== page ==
I have a lot of time for Prime Minister Scott Morrison. I appreciate his openness about his Christian faith. I’m heartened by his stand on religious freedom. And as someone who hails from the western suburbs of Sydney, I appreciate his ‘fair dinkum’ down to earth nature.
But on Monday our PM wrote a column in Sydney’s Daily Telegraph, parts of which made me wonder. The column itself was a straightforward manifesto of sorts, outlining what he stood for—most of it uncontroversial. But it also contained these words:
‘As for religion, it’s our own personal business. What you believe is up to you, and no-one should give you a hard time about it. Just don’t tell us what to believe, or use your religion as an excuse to not obey our laws.’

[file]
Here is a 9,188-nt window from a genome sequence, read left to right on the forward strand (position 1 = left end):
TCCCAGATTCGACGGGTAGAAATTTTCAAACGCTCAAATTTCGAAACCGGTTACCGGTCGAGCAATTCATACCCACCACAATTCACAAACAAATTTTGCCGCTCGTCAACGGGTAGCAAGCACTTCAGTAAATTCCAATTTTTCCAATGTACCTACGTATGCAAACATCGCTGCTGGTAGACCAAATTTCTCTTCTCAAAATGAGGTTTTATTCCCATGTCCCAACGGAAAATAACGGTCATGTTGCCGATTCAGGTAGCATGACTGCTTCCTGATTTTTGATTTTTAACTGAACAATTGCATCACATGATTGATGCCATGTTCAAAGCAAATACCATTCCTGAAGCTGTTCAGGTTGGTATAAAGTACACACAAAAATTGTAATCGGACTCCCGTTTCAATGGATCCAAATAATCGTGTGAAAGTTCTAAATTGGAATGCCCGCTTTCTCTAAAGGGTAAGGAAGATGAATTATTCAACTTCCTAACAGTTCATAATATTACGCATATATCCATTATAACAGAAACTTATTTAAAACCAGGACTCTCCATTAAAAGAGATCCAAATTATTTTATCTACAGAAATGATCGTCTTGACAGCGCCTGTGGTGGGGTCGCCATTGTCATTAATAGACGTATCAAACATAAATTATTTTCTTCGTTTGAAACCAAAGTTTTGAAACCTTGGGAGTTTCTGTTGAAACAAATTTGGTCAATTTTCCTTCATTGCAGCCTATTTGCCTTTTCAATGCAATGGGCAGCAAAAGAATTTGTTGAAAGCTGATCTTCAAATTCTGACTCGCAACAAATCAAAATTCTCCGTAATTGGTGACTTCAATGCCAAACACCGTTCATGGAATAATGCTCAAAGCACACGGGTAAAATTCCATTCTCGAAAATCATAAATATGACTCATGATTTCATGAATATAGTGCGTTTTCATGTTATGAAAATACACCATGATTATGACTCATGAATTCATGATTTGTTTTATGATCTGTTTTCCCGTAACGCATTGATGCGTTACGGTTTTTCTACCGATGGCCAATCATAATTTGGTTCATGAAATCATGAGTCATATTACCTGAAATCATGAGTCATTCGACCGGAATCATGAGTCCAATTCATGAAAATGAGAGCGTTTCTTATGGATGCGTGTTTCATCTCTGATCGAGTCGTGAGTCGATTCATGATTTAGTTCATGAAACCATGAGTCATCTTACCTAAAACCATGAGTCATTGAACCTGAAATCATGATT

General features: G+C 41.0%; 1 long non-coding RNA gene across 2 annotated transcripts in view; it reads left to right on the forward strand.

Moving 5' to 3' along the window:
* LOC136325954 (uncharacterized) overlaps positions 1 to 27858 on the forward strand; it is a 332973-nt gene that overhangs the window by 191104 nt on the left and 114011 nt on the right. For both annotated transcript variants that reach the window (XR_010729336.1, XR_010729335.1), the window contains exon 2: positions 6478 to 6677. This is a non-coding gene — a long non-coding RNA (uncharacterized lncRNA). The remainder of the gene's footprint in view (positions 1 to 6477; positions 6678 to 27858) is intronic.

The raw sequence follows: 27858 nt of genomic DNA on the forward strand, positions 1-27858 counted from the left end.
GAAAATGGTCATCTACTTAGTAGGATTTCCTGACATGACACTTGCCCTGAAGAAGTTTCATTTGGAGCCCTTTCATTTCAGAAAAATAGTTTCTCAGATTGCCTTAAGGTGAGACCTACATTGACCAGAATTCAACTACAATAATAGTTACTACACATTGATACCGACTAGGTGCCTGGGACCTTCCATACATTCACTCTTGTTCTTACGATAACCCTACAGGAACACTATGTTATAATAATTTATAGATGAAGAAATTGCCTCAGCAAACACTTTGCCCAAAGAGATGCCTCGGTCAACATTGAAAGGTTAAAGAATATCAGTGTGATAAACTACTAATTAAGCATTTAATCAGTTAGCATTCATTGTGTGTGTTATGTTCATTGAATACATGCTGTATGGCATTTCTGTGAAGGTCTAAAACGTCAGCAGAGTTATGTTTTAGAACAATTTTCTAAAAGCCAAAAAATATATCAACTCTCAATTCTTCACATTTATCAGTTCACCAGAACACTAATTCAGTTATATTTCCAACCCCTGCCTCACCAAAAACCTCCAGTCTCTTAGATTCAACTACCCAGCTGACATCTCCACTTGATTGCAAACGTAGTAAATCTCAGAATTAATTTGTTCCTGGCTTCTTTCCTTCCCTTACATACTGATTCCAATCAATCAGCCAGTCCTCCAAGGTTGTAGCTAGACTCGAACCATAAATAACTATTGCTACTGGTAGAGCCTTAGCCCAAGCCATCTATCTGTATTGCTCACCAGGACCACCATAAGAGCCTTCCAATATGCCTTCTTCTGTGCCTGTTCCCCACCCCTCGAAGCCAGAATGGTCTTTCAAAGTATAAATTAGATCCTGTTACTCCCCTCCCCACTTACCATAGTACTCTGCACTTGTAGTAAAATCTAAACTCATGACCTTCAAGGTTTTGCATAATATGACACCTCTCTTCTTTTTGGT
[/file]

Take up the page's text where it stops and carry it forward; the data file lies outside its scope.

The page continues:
I appreciate the PM saying ‘no-one should give you a hard time about [your religion]’—especially in our day when religious freedom is under pressure. But what I found jarring was the sentence that followed:
‘Just don’t tell us what to believe, or use your religion as an excuse to not obey our laws’.
At first blush these words may sound reasonable enough: after all, who enjoys being told what to believe? And shouldn’t religious people obey the law like everyone else?
But on reflection, these words risk sowing confusion about religion, and its place in society.
At first blush his words sound reasonable enough. But on reflection, they risk sowing confusion about religion’s place in society.
Now, let’s give our PM the benefit of the doubt. I don’t think his intent was anti-religious in any way. Perhaps it was a throw-away line intended to affirm a ‘live and let live’ Australian tolerance of religion.